Charging documents must be filed in the District Court nearest to where the offence charged is alleged to have occurred, or nearest to where the person filing the charging document believes the defendant can be found, or (if all parties agree) another District Court (section 14). If two or more charging documents are to be filed for the same defendant, they may be filed in a District Court in which any one of them could be filed (section 14(2)(c)).

A charging document does not need to be sworn when it is filed but must contain a statement by the person commencing the proceeding that he or she has good cause to suspect that the defendant has committed the offence specified in the charge (section 16(2)(c)).****

Offence relating to false or misleading information in a charging document

The Act creates an offence of including, or directing any other person to include, in a charging document any false or misleading information that the person knows is false or misleading. The offence is punishable on conviction to a term of imprisonment not exceeding 3 years (section 23).

How to file a charging document

Under rule 2.3(2) a charging document may be filed in person, or by sending it to an electronic system used by the Registry (ie, system-to-system filing; note that initially only the Police will be able to file charging documents via the electronic system).

Time for filing a charging document

Subject to any provision in any other enactment that provides a different limitation period for filing a charging document the following applies for offences alleged to have been committed after the Act comes fully into force (section 25).*****

Offence Time that a charging document must be filed within (after the date on which the offence was committed)
Category 1 and 2
  • 6 months if the maximum penalty is not greater than 3 months’ imprisonment (or not greater than $7,500 if no sentence of imprisonment)
  • 12 months if the maximum penalty is greater than 3 months’ imprisonment but not greater than 6 months’ imprisonment (or greater than $7,500 but not greater than $20,000 if no sentence of imprisonment)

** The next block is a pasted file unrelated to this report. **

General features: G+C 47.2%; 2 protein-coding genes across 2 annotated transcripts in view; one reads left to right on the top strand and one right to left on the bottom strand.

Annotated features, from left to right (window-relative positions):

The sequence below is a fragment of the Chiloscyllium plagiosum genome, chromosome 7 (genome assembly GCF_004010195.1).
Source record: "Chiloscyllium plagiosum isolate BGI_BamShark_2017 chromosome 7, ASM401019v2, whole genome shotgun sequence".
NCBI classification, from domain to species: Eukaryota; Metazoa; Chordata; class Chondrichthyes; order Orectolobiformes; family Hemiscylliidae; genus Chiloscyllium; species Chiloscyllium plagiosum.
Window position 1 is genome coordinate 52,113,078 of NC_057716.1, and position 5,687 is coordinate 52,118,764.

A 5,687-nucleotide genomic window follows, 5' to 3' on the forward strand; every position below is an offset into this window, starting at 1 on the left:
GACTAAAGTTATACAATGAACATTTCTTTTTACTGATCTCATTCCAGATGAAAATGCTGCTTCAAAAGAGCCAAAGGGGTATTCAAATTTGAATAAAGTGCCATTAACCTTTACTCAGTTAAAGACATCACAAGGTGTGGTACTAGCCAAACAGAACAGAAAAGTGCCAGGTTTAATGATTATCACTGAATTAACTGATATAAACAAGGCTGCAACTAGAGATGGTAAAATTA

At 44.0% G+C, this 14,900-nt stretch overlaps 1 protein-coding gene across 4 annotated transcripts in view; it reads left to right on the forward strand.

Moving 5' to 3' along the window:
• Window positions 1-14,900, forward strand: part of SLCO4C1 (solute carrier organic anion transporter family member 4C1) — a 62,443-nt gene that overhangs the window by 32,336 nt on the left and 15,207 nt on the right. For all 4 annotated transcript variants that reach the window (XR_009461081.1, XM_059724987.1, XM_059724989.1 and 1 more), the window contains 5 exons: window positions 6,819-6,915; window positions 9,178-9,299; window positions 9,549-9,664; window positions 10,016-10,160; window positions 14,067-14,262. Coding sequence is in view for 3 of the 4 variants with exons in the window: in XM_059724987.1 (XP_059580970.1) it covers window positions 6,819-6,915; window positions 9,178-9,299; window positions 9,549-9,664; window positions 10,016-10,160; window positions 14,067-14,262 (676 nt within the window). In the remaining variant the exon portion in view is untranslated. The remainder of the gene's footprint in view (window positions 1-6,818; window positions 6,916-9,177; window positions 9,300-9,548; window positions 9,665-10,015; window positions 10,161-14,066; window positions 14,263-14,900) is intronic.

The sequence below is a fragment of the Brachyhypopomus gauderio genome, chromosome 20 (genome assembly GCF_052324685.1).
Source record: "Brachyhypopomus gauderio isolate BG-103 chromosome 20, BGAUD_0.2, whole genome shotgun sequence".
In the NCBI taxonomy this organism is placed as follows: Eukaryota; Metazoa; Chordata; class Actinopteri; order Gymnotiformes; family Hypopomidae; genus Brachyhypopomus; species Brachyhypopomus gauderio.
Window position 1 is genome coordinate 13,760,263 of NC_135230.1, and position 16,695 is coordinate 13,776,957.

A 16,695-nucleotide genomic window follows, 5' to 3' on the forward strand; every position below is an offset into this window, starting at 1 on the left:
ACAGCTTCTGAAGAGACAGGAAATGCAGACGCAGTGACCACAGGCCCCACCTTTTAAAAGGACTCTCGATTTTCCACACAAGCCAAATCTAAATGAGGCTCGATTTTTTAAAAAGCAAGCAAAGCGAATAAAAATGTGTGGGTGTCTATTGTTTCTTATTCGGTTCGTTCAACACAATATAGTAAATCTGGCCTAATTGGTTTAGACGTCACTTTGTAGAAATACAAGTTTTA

• 5 years in any other case^
Category 3
  • 5 years if the maximum penalty is not greater than 3 years’ imprisonment^
  • Any time in any other case
Category 4 Any time in all cases

^ Unless the Solicitor-General has given prior consent to file a charging document more than 5 years after the offence was committed

*Note that private prosecutor may be required to provide sufficient evidence to justify a trial before a charging document is accepted for filing. This requirement for private prosecutors will be discussed in a later factsheet.

***Section 12(1)(aa) will come into force on 1 July 2013.

**Section 7(1) provides that the Act must be read subject to any special provisions of any other enactment relating to procedure in any particular case. Some enactments, for example s150 of the Tax Administration Act 1994, specifically allow more than one offence to be included in a charging document (these enactments refer to informations rather than charging documents until 1 July 2013).

****The charging document will need to be authenticated by the person responsible for its content (rule 2.2(1)); charging documents can be authenticated by signing and dating (or if an electronic document, then by an electronic means): the Criminal Procedure Rules set out the requirements for authentication of documents (rule 2.2(2)).

*****Offences alleged to have been committed prior to the Act coming fully into force, are subject to the limitation period that applied when the offence was alleged to have been committed (section 405).